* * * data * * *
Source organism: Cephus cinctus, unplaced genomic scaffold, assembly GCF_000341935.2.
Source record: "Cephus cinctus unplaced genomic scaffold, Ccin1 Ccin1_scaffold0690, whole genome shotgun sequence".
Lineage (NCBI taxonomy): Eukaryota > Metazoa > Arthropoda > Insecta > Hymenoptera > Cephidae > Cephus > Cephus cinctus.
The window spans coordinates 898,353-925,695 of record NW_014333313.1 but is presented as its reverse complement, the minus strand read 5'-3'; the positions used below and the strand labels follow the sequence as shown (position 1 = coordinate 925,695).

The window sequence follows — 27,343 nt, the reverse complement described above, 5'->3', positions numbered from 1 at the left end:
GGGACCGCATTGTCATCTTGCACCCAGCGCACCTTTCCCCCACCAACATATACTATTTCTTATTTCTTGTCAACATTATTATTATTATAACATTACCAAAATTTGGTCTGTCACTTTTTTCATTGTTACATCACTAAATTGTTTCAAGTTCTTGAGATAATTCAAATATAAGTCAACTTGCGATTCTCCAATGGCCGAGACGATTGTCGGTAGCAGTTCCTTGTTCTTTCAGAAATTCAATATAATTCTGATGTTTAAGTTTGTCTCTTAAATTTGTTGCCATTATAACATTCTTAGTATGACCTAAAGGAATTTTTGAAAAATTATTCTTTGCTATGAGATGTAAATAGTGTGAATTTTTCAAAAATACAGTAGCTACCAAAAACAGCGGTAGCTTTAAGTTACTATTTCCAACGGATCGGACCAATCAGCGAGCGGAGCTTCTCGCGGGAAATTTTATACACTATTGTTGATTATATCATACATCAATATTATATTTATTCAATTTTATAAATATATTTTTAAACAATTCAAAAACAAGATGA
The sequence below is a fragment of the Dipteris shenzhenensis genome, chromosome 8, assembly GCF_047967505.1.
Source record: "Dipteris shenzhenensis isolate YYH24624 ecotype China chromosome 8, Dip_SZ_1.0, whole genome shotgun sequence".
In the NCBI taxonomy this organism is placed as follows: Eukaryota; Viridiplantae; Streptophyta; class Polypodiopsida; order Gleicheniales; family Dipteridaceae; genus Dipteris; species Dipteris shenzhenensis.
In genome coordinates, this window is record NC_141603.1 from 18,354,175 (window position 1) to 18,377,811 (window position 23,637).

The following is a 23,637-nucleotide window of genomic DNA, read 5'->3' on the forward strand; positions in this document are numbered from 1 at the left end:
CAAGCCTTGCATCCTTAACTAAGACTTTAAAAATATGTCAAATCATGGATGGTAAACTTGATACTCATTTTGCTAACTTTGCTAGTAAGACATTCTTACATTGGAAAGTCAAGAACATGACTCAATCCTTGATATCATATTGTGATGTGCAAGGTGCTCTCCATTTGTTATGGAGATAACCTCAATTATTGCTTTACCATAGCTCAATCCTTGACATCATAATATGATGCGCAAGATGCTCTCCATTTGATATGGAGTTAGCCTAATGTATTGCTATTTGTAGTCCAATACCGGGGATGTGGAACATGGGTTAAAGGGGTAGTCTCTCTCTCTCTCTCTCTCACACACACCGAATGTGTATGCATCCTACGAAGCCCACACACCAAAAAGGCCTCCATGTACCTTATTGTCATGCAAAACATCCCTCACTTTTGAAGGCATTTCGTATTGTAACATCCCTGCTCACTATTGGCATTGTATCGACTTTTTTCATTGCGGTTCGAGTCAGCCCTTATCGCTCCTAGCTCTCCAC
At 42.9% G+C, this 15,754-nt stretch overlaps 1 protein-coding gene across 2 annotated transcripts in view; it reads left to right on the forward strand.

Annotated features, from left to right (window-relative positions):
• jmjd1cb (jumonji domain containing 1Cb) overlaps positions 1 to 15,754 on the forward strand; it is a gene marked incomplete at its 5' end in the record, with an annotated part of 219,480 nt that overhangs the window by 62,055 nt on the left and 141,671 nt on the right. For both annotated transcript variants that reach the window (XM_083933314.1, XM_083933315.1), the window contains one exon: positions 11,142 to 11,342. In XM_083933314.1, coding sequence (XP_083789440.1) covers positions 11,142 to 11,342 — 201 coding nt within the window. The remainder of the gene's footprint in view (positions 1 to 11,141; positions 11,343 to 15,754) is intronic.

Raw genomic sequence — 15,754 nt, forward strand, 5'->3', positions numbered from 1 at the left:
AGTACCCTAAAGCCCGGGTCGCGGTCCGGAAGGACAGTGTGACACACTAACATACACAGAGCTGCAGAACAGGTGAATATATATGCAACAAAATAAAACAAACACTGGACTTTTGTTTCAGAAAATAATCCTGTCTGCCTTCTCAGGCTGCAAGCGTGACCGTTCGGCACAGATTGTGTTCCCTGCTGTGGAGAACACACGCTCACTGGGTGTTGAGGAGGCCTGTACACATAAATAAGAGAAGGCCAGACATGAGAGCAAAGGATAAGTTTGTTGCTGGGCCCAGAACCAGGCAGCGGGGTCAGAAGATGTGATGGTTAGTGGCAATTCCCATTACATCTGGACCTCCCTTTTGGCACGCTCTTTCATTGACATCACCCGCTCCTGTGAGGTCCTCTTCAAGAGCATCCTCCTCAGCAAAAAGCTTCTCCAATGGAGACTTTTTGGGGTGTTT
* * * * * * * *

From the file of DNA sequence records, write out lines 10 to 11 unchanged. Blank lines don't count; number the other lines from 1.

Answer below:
In genome coordinates, this window is record NC_141603.1 from 18,354,175 (window position 1) to 18,377,811 (window position 23,637).

The following is a 23,637-nucleotide window of genomic DNA, read 5'->3' on the forward strand; positions in this document are numbered from 1 at the left end: